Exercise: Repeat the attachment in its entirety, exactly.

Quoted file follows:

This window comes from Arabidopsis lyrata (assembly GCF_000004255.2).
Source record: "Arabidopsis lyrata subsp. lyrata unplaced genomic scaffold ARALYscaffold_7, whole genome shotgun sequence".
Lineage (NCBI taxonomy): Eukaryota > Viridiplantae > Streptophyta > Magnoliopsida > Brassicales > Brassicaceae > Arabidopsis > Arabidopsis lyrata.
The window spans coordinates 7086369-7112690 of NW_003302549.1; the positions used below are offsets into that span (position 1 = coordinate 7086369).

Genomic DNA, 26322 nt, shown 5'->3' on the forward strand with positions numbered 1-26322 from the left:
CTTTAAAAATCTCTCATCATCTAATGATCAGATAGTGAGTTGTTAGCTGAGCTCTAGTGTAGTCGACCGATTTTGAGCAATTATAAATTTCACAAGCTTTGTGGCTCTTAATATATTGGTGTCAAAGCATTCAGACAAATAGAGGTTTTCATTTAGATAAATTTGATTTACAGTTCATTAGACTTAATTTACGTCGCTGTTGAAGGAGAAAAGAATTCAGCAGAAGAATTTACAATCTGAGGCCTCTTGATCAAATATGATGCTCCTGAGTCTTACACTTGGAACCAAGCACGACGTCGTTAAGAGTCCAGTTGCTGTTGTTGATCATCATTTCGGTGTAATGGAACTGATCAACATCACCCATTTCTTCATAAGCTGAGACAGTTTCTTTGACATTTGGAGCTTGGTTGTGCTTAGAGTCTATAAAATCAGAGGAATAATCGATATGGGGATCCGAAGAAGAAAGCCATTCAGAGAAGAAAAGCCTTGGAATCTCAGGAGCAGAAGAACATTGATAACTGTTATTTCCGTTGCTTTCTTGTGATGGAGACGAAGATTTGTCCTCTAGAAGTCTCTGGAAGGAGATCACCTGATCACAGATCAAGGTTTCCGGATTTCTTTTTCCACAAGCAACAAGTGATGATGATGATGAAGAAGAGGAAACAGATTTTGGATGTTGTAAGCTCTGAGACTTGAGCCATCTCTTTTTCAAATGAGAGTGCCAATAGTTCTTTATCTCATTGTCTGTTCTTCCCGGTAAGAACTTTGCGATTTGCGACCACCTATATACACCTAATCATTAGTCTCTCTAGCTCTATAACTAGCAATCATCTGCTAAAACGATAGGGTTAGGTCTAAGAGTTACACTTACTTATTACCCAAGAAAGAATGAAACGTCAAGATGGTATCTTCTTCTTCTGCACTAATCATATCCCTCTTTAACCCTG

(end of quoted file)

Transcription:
This window comes from Arabidopsis lyrata (assembly GCF_000004255.2).
Source record: "Arabidopsis lyrata subsp. lyrata unplaced genomic scaffold ARALYscaffold_7, whole genome shotgun sequence".
Lineage (NCBI taxonomy): Eukaryota > Viridiplantae > Streptophyta > Magnoliopsida > Brassicales > Brassicaceae > Arabidopsis > Arabidopsis lyrata.
The window spans coordinates 7086369-7112690 of NW_003302549.1; the positions used below are offsets into that span (position 1 = coordinate 7086369).

Genomic DNA, 26322 nt, shown 5'->3' on the forward strand with positions numbered 1-26322 from the left:
CTTTAAAAATCTCTCATCATCTAATGATCAGATAGTGAGTTGTTAGCTGAGCTCTAGTGTAGTCGACCGATTTTGAGCAATTATAAATTTCACAAGCTTTGTGGCTCTTAATATATTGGTGTCAAAGCATTCAGACAAATAGAGGTTTTCATTTAGATAAATTTGATTTACAGTTCATTAGACTTAATTTACGTCGCTGTTGAAGGAGAAAAGAATTCAGCAGAAGAATTTACAATCTGAGGCCTCTTGATCAAATATGATGCTCCTGAGTCTTACACTTGGAACCAAGCACGACGTCGTTAAGAGTCCAGTTGCTGTTGTTGATCATCATTTCGGTGTAATGGAACTGATCAACATCACCCATTTCTTCATAAGCTGAGACAGTTTCTTTGACATTTGGAGCTTGGTTGTGCTTAGAGTCTATAAAATCAGAGGAATAATCGATATGGGGATCCGAAGAAGAAAGCCATTCAGAGAAGAAAAGCCTTGGAATCTCAGGAGCAGAAGAACATTGATAACTGTTATTTCCGTTGCTTTCTTGTGATGGAGACGAAGATTTGTCCTCTAGAAGTCTCTGGAAGGAGATCACCTGATCACAGATCAAGGTTTCCGGATTTCTTTTTCCACAAGCAACAAGTGATGATGATGATGAAGAAGAGGAAACAGATTTTGGATGTTGTAAGCTCTGAGACTTGAGCCATCTCTTTTTCAAATGAGAGTGCCAATAGTTCTTTATCTCATTGTCTGTTCTTCCCGGTAAGAACTTTGCGATTTGCGACCACCTATATACACCTAATCATTAGTCTCTCTAGCTCTATAACTAGCAATCATCTGCTAAAACGATAGGGTTAGGTCTAAGAGTTACACTTACTTATTACCCAAGAAAGAATGAAACGTCAAGATGGTATCTTCTTCTTCTGCACTAATCATATCCCTCTTTAACCCTG